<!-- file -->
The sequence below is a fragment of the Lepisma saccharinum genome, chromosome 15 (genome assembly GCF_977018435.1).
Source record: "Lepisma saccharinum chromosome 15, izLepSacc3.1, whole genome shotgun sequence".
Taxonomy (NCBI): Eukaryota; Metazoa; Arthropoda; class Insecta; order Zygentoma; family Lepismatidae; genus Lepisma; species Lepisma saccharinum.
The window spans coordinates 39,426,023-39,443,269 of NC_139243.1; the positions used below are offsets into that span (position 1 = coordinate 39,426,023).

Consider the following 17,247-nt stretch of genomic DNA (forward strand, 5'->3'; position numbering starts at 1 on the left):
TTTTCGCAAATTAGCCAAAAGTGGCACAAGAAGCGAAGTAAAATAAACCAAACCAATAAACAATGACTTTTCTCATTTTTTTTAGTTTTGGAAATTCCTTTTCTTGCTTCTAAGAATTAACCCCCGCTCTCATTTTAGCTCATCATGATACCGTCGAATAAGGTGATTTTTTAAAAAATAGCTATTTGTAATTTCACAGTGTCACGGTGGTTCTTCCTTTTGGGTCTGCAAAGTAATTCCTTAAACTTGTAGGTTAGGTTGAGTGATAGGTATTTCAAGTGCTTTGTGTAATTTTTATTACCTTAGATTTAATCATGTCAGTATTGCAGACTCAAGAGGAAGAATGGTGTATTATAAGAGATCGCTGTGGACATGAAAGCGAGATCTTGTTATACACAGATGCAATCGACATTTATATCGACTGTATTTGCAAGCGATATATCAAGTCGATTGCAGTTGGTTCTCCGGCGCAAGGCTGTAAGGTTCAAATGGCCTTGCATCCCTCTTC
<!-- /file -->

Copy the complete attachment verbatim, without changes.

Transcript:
The sequence below is a fragment of the Lepisma saccharinum genome, chromosome 15 (genome assembly GCF_977018435.1).
Source record: "Lepisma saccharinum chromosome 15, izLepSacc3.1, whole genome shotgun sequence".
Taxonomy (NCBI): Eukaryota; Metazoa; Arthropoda; class Insecta; order Zygentoma; family Lepismatidae; genus Lepisma; species Lepisma saccharinum.
The window spans coordinates 39,426,023-39,443,269 of NC_139243.1; the positions used below are offsets into that span (position 1 = coordinate 39,426,023).

Consider the following 17,247-nt stretch of genomic DNA (forward strand, 5'->3'; position numbering starts at 1 on the left):
TTTTCGCAAATTAGCCAAAAGTGGCACAAGAAGCGAAGTAAAATAAACCAAACCAATAAACAATGACTTTTCTCATTTTTTTTAGTTTTGGAAATTCCTTTTCTTGCTTCTAAGAATTAACCCCCGCTCTCATTTTAGCTCATCATGATACCGTCGAATAAGGTGATTTTTTAAAAAATAGCTATTTGTAATTTCACAGTGTCACGGTGGTTCTTCCTTTTGGGTCTGCAAAGTAATTCCTTAAACTTGTAGGTTAGGTTGAGTGATAGGTATTTCAAGTGCTTTGTGTAATTTTTATTACCTTAGATTTAATCATGTCAGTATTGCAGACTCAAGAGGAAGAATGGTGTATTATAAGAGATCGCTGTGGACATGAAAGCGAGATCTTGTTATACACAGATGCAATCGACATTTATATCGACTGTATTTGCAAGCGATATATCAAGTCGATTGCAGTTGGTTCTCCGGCGCAAGGCTGTAAGGTTCAAATGGCCTTGCATCCCTCTTC